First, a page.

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Word Meanings - STRAGGLER - Book Publishers vocabulary database

1. One who straggles, or departs from the direct or proper course, or from the company to which he belongs; one who falls behind the rest; one who rambles without any settled direction. 2. A roving vagabond. Shak. 3. Something that shoots,

Additional info about word: STRAGGLER

1. One who straggles, or departs from the direct or proper course, or from the company to which he belongs; one who falls behind the rest; one who rambles without any settled direction. 2. A roving vagabond. Shak. 3. Something that shoots, or spreads out, beyond the rest, or too far; an exuberant growth. Let thy hand supply the pruning knife, And crop luxuriant stragglers. Dryden. 4. Something that stands alone or by itself.

Related words: (words related to STRAGGLER)

    A current flowing in one direction only; -- distinguished from alternating current. When steady and not pulsating a direct current is often called a continuous current. A direct induced current, or momentary current of the same direction as the
    One who directs; a director. Directer plane , the plane to which all right-lined elements in a warped surface are parallel.
    In a wandering manner.
    Properly; hence, to a great degree; very; as, proper good.
    1. Hunted; as, a coursed hare. 2. Arranged in courses; as, coursed masonry.
    See BELOW
    A disposition of property for the benefit of some person or persons, usually through the medium of trustees, and for the benefit of a wife, children, or other relatives; jointure granted to a wife, or the act of granting it. 2. That which settles,
    The nomination or designation of candidates for public office by direct popular vote rather than through the action of a convention or body of elected nominating representatives or delegates. The term is applied both to the nomination of candidates
    1. A directress. Jer. Taylor. A line along which a point in another line moves, or which in any way governs the motion of the point and determines the position of the curve generated by it; the line along which the generatrix moves in generating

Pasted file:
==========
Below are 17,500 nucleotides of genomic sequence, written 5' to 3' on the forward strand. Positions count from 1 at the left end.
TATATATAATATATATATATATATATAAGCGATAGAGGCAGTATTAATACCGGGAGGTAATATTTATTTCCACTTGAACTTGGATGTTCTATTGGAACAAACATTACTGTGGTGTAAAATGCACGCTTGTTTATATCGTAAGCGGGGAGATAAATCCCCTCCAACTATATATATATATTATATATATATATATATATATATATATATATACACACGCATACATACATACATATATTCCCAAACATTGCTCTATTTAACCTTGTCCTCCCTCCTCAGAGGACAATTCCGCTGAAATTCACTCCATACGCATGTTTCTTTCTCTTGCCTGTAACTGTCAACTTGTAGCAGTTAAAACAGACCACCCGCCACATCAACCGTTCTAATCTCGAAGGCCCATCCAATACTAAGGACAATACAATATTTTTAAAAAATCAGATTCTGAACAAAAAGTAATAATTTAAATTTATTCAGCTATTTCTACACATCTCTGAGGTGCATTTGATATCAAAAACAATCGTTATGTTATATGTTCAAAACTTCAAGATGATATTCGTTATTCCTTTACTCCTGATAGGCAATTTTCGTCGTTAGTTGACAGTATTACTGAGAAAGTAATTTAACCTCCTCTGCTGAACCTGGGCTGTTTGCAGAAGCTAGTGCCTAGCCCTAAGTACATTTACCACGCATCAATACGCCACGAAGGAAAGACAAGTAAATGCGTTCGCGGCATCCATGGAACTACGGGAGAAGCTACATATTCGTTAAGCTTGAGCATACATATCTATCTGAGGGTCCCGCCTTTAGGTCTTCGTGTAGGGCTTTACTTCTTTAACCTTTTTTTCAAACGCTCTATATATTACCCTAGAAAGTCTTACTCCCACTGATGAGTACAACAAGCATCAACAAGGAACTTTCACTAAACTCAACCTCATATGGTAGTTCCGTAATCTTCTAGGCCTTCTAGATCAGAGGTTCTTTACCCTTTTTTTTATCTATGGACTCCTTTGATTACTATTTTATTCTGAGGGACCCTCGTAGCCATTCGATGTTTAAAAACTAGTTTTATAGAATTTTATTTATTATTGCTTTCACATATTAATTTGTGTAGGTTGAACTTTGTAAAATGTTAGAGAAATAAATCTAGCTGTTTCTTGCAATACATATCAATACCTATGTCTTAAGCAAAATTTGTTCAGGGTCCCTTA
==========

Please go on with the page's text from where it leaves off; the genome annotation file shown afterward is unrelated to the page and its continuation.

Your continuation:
1. The act of moving from one point to another; progress; passage. And when we had finished our course from Tyre, we came to Ptolemais. Acts xxi. 7. 2. THe ground or path traversed; track; way. The same horse also run the round course at Newmarket.
    Whether one or another; whether one or the other; which; that one which; as, whichever road you take, it will lead you to town.
    Outdoor; exterior. "Her without-door form." Shak.
    The condition of a vagabond; a state or habit of wandering about in idleness; vagrancy.
    Without; outside' outwardly. Cf. Withinforth. Chaucer.
    1. In a proper manner; suitably; fitly; strictly; rightly; as, a word properly applied; a dress properly adjusted. Milton. 2. Individually; after one's own manner. Now, harkeneth, how I bare me properly. Chaucer.
    1. The quality of being proper. 2. Tallness; comeliness. Udall.
    To hasten, or press forward.
    A woman who directs. Bp. Hurd.
    the root of hwa who + lic body; hence properly, of what sort or kind; akin to OS. hwilik which, OFries. hwelik, D. welk, G. welch, OHG. welih, hwelih, Icel. hvilikr, Dan. & Sw. hvilken, Goth. hwileiks, 1. Of what sort or kind; what; what a; who.
    1. Mentioned or comprised in a proverb; used as a proverb; hence, commonly known; as, a proverbial expression; his meanness was proverbial. In case of excesses, I take the German proverbial cure, by a hair of the same beast, to be the worst. Sir
    The glandular stomach of birds, situated just above the crop.
    A disputant.
    Disapprobation; dislike; censure; adverse judgment.
    A dark brown substance of vegetable origin, allied to curare, and used by the natives of New Granada as an arrow poison.
    So as to secure approbation; in an approved manner.
    In a provincial manner.
    1. Turning or looking opposite ways. The temple of Janus, with his two controversal faces. Milton. 2. Controversal. Boyle.
    Expressing approbation; commending; as, an approving smile. -- Ap*prov"ing*ly, adv.
    1. To pass unfavorable judgment upon; to condemn by an act of the judgment; to regard as wrong, unsuitable, or inexpedient; to censure; as, to disapprove the conduct of others. 2. To refuse official approbation to; to disallow; to decline
    To lay a stock or branch of a vine in the ground for propagation. Johnson. (more info) plant, OF. provain, from L. propago, -aginis, akin to propagare to
    Having recurring flow and ebb; moving alternately. Drayton.
    Of or pertaining to the first Frankish dynasty in Gaul or France. -- n.
    Of or pertaining to the sacrum and that part of the vertebral column immediately anterior to it; as, the sacrovertebral angle.
    Of or pertaining to Provence or its inhabitants.
    In an improper manner; not properly; unsuitably; unbecomingly.


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